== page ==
To be sure, there were plenty of nits to pick in this book, but there was also lots to learn. This is the takeaway for those not inclined to go through the 448 pages:

“If you think that moral reasoning is something we do to figure out the truth, you’ll be constantly frustrated by how foolish, biased, and illogical people become when they disagree with you. But if you think about moral reasoning as a skill we humans evolved to further our social agendas—to justify our own actions and to defend the teams we belong to—then things will make a lot more sense.”

That includes me. And you too.

Grade: B-

gratuitous caveat: pretty sure Haidt’s an atheist, for those who care about it. There’s still some interesting stuff here, particularly in light of this age of constant debate and vilification of people who are different from us in myriad ways.

 

 

 

 

 

 

 

 

 

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5 thoughts on “The Righteous Mind

  1. Haidt is a New York liberal Jew (something of a redundant statement). I wonder if he’s rubbed elbows with Kushner and Ivanka at the Chabad synagogue in Manhattan. I’m guessing so.

    Did he do the typical shtick? Take subtle jabs at Christianity while conveniently omitting the transgressions of his “chosen” people. I’d bet my bottom dollar so.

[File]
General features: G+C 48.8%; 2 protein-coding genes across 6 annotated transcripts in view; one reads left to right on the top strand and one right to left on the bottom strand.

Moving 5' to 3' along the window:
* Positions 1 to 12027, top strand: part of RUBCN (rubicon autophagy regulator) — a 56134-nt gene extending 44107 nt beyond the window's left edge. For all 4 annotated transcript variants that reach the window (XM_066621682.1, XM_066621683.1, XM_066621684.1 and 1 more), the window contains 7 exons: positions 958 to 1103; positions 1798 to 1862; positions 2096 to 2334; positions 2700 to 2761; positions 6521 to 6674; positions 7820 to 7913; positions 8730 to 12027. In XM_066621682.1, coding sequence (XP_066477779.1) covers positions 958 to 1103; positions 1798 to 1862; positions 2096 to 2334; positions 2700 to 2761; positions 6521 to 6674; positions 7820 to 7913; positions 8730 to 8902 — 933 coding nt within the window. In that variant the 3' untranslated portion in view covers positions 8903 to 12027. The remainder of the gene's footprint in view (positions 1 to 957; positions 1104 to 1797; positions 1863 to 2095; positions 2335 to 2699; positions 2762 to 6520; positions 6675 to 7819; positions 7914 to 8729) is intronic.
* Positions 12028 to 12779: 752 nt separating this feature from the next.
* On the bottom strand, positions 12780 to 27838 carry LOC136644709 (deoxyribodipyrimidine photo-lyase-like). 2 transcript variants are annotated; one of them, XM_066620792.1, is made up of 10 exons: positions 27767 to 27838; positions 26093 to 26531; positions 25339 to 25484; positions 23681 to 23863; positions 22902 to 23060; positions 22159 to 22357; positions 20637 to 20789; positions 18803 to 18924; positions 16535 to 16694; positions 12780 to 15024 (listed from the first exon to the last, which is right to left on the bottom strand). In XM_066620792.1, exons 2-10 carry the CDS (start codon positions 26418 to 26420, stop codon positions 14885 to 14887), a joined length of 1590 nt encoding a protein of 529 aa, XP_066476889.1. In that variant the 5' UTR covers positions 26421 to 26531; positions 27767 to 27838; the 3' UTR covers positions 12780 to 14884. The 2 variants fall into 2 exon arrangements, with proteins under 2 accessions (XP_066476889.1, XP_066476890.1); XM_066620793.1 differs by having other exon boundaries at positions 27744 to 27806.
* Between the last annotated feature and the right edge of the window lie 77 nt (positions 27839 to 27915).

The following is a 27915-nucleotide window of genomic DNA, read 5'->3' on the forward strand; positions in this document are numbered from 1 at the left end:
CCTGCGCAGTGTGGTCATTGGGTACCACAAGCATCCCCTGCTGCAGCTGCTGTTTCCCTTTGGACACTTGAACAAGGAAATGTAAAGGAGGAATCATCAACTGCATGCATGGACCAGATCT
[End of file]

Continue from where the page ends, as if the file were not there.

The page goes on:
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  2. He was certainly down on religion as a whole. That much was clear. And he was against the notion of objective morality.

    I knew going in that would be the case but I went in with a certain mindset and looking at it from a specific place of, “Why do people’s claws come out when their perspective is challenged ?” and “What motivates the vitriol that seems to typify public debate and online discourse? ”

    With that as my vantage point, I was able to over look his anti-religion, anti-conservative bend.

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  3. “He was certainly down on religion as a whole.”

    It’s ironic that secularism produces its own value judgements…and then prosecutes people accordingly. Every society makes an objective stance at some point.

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  4. It’s ironic that secularism produces its own value judgments…and then prosecutes people accordingly.

    Yes! Such as:

    Truth is relative, so everyone’s version of it is valid. However, if your version of the truth asserts that there is an absolute truth, or that something we deem a right is in fact wrong, then your truth isn’t a valid one. Off with your head!

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  5. I thought he was funny, as he said that religion had value, but he considers himself above that tribal need. He talked a lot about the sacred, and how it creates community, but he was definitely not into the Big Three Monotheistic Religions. He’d rather have us dance around the Maypole, I think. Spirituality w/o religion. Well, that’s quite popular now.

    I found this book very helpful for my online debates as well. It reduced my personal level of frustration and enabled me to start playing, “what’s the sacred cow here?”. When you figure out that you’re fighting sacred cows, you can stop and restructure. Or at least stop and go find something more useful to do, like balance a spoon on your nose.